How Do We Talk about Climate Change?

I am not the average American.

It isn't that I needed the most recent report from the Yale Project on Climate Change Communication and the George Mason University Center for Climate Change Communication to tell me that. But the results of their survey of how Americans communicate about climate change adds to the evidence.

Josh and his baby rally against climate change in Richmond, CAFor instance, here I am blogging about climate change, but the researchers found that only about 6% of Americans have even left a comment on a blog or newspaper story about climate change. On and off the NCSE clock, I also tweet about climate change, speak to newspaper and radio reporters, ask people to sign petitions, and speak about climate change. By contrast, in the last year, only 7% of Americans have shared information on climate change via social media, 5% contacted newspapers and 4% contacted radio shows to discuss climate change, 4% asked others to sign a petition on climate change, and 3% have given a speech about it. They didn't ask how many Americans have attended a public rally or protest, but I'd guess the numbers would be even lower. The photo at the right shows me and my 15-month-old at the second climate change rally he's attended in the last year (neither of us were there on NCSE's behalf).

Indeed, only one American in three (33%) say they've spoken with friends or family "often" or "occasionally" about climate change. That number has been hovering between 35% and 31%, within the surveys' margins of error, since 2010. On the other hand, three of four people who personally experienced an extreme weather event spoke about it with friends, and two in three spoke about it by phone (but fewer than one in five spoke about it by social media). A majority reported experiencing such extreme events, and climate change makes such events more common.

One in ten have called, emailed, or written to government officials in the last year, the vast majority (75%) calling for action to limit climate change. Granted, 16% told the researchers that they intend to contact government officials in the coming year, but nearly twice as many people have declared their intention to contact officials as have actually done so in each of these researchers' surveys back to 2008. Again, I'm in the minority.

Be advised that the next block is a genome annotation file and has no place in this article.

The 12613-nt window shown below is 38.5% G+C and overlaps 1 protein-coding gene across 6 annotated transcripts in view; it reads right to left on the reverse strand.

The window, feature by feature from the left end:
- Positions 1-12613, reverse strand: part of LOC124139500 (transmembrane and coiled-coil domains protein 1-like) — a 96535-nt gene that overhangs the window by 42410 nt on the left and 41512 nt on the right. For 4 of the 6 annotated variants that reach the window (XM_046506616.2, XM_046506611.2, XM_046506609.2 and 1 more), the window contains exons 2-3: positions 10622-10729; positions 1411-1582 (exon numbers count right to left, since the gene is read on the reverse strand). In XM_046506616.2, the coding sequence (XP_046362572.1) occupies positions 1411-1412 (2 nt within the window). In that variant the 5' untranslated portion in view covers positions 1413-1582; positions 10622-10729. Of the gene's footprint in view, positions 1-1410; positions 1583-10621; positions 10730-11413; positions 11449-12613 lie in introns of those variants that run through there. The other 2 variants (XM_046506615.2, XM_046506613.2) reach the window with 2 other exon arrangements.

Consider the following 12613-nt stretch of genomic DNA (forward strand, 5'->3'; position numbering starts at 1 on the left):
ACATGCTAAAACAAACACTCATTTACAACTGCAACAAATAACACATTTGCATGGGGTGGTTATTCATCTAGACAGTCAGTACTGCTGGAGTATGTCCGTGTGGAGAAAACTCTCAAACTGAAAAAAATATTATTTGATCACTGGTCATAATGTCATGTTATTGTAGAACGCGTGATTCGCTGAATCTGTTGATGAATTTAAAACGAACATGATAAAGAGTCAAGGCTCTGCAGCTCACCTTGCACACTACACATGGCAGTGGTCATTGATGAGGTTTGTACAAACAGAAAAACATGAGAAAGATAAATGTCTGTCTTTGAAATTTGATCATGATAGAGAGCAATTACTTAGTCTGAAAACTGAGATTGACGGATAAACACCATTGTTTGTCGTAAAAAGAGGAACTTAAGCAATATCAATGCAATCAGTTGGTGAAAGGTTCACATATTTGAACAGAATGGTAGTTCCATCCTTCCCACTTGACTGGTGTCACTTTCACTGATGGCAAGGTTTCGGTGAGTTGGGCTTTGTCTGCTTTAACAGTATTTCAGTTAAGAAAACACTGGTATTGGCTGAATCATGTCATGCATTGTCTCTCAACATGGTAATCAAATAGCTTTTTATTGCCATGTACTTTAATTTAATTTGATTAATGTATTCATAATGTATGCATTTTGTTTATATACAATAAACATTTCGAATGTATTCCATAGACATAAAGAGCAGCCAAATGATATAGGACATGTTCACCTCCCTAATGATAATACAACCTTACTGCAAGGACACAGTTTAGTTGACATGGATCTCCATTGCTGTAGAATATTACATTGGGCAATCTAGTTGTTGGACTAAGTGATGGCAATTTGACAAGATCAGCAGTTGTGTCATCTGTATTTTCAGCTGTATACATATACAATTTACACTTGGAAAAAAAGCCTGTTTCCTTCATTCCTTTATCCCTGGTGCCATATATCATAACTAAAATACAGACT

How, then, can we encourage people to be more active in speaking about climate change? Only 17% of people said that "no one" could convince them to take action on climate change. Over one in 4 said than their significant other was most likely to convince them, a bit over one in five said their son or daughter were most likely, one in six said a close friend was most likely to convince them. One in ten named their parents, one in twelve chose a sibling.  Environmental leaders (13%) were also potentially important influences, with few people selecting political leaders (6%), religious leaders (5%), community leaders (4%), and neighbors (2%). That doesn't mean we shouldn't speak to our neighbors, nor that our political, religious, and community leaders shouldn't speak about the challenges climate change is already causing our nation and our communities. But we'd do best to start by talking to our friends and especially our households, our wives and husbands and girlfriends and boyfriends and parents.  They are ready to listen to us.

If asked by someone they "like and respect," most Americans say they would take actions to limit climate change.  Almost half said they would sign a petition (like the ones NCSE posts in our Taking Action section). Nearly a third said they would ask a friend to sign a petition, and more said they would discuss climate change at a neighborhood meeting, attend a public presentation on climate change, attend a town hall meeting or rally, or sign a pledge to vote only for candidates who share their views on climate change. Many say they would financially support or volunteer with an organization working on climate change (and, <ahem> they can do so here). People were less likely to take actions requiring greater time or effort, but one in four would support an organization engaging in nonviolent civil disobedience, and one in eight say they are prepared to take such actions themselves.

I've thought a lot about those last results this week, as we celebrate the 50th anniversary of the March on Washington for Jobs and Justice, where Martin Luther King, Jr. delivered the "I Have A Dream" speech. That rally led to the passage of the Voting Rights Act and the Civil Rights Act.  It built on a decade and more of civil disobedience, and of quiet conversations among families, friends, and neighbors, which shifted people in favor of action.  But in the end, it's also worth remembering that the people who rallied in Washington 50 years ago weren't average Americans, either. The crowd was overwhelmingly African American, and drew heavily on members of organized labor as well. But regardless of whether they were a perfect cross-section of the nation, their voices resonated across the land, and compelled action from political leaders.

The same has happened with any great social movement, and the climate movement is building its strength.

Where do you fall out relative to these results? Who do you talk to about climate change? Which policymakers have you contacted? Which of your friends, neighbors, and family members are you leaning on?

Are you atypical like me? Either way, leave a comment and let us know!

Josh Rosenau
Short Bio

Josh Rosenau is a former Programs and Policy Director at NCSE.

We can't afford to lose any time when it comes to the future of science education.

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